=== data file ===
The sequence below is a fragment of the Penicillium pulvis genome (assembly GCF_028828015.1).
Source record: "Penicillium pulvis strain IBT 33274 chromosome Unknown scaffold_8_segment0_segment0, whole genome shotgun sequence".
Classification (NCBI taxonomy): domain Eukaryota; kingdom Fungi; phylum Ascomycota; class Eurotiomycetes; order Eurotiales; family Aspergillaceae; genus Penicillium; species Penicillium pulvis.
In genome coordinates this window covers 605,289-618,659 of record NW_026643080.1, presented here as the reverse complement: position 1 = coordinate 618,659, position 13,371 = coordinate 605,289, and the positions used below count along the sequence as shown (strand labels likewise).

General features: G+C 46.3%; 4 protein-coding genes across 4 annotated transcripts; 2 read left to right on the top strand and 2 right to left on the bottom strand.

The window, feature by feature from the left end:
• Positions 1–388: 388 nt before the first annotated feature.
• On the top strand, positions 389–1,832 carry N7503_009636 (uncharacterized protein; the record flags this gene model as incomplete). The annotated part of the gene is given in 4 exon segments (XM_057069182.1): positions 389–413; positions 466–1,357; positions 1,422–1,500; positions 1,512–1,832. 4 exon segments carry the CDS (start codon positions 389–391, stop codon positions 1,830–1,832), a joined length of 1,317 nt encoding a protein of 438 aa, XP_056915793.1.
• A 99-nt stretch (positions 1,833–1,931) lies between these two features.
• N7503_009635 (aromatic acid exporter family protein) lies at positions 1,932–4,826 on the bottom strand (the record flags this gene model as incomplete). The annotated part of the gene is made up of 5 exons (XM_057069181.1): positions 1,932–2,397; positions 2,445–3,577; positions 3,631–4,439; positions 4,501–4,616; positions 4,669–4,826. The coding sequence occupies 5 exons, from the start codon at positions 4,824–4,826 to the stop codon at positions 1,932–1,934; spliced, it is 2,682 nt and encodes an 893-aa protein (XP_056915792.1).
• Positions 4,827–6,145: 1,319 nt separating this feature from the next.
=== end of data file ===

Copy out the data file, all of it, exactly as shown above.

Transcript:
The sequence below is a fragment of the Penicillium pulvis genome (assembly GCF_028828015.1).
Source record: "Penicillium pulvis strain IBT 33274 chromosome Unknown scaffold_8_segment0_segment0, whole genome shotgun sequence".
Classification (NCBI taxonomy): domain Eukaryota; kingdom Fungi; phylum Ascomycota; class Eurotiomycetes; order Eurotiales; family Aspergillaceae; genus Penicillium; species Penicillium pulvis.
In genome coordinates this window covers 605,289-618,659 of record NW_026643080.1, presented here as the reverse complement: position 1 = coordinate 618,659, position 13,371 = coordinate 605,289, and the positions used below count along the sequence as shown (strand labels likewise).

General features: G+C 46.3%; 4 protein-coding genes across 4 annotated transcripts; 2 read left to right on the top strand and 2 right to left on the bottom strand.

The window, feature by feature from the left end:
• Positions 1–388: 388 nt before the first annotated feature.
• On the top strand, positions 389–1,832 carry N7503_009636 (uncharacterized protein; the record flags this gene model as incomplete). The annotated part of the gene is given in 4 exon segments (XM_057069182.1): positions 389–413; positions 466–1,357; positions 1,422–1,500; positions 1,512–1,832. 4 exon segments carry the CDS (start codon positions 389–391, stop codon positions 1,830–1,832), a joined length of 1,317 nt encoding a protein of 438 aa, XP_056915793.1.
• A 99-nt stretch (positions 1,833–1,931) lies between these two features.
• N7503_009635 (aromatic acid exporter family protein) lies at positions 1,932–4,826 on the bottom strand (the record flags this gene model as incomplete). The annotated part of the gene is made up of 5 exons (XM_057069181.1): positions 1,932–2,397; positions 2,445–3,577; positions 3,631–4,439; positions 4,501–4,616; positions 4,669–4,826. The coding sequence occupies 5 exons, from the start codon at positions 4,824–4,826 to the stop codon at positions 1,932–1,934; spliced, it is 2,682 nt and encodes an 893-aa protein (XP_056915792.1).
• Positions 4,827–6,145: 1,319 nt separating this feature from the next.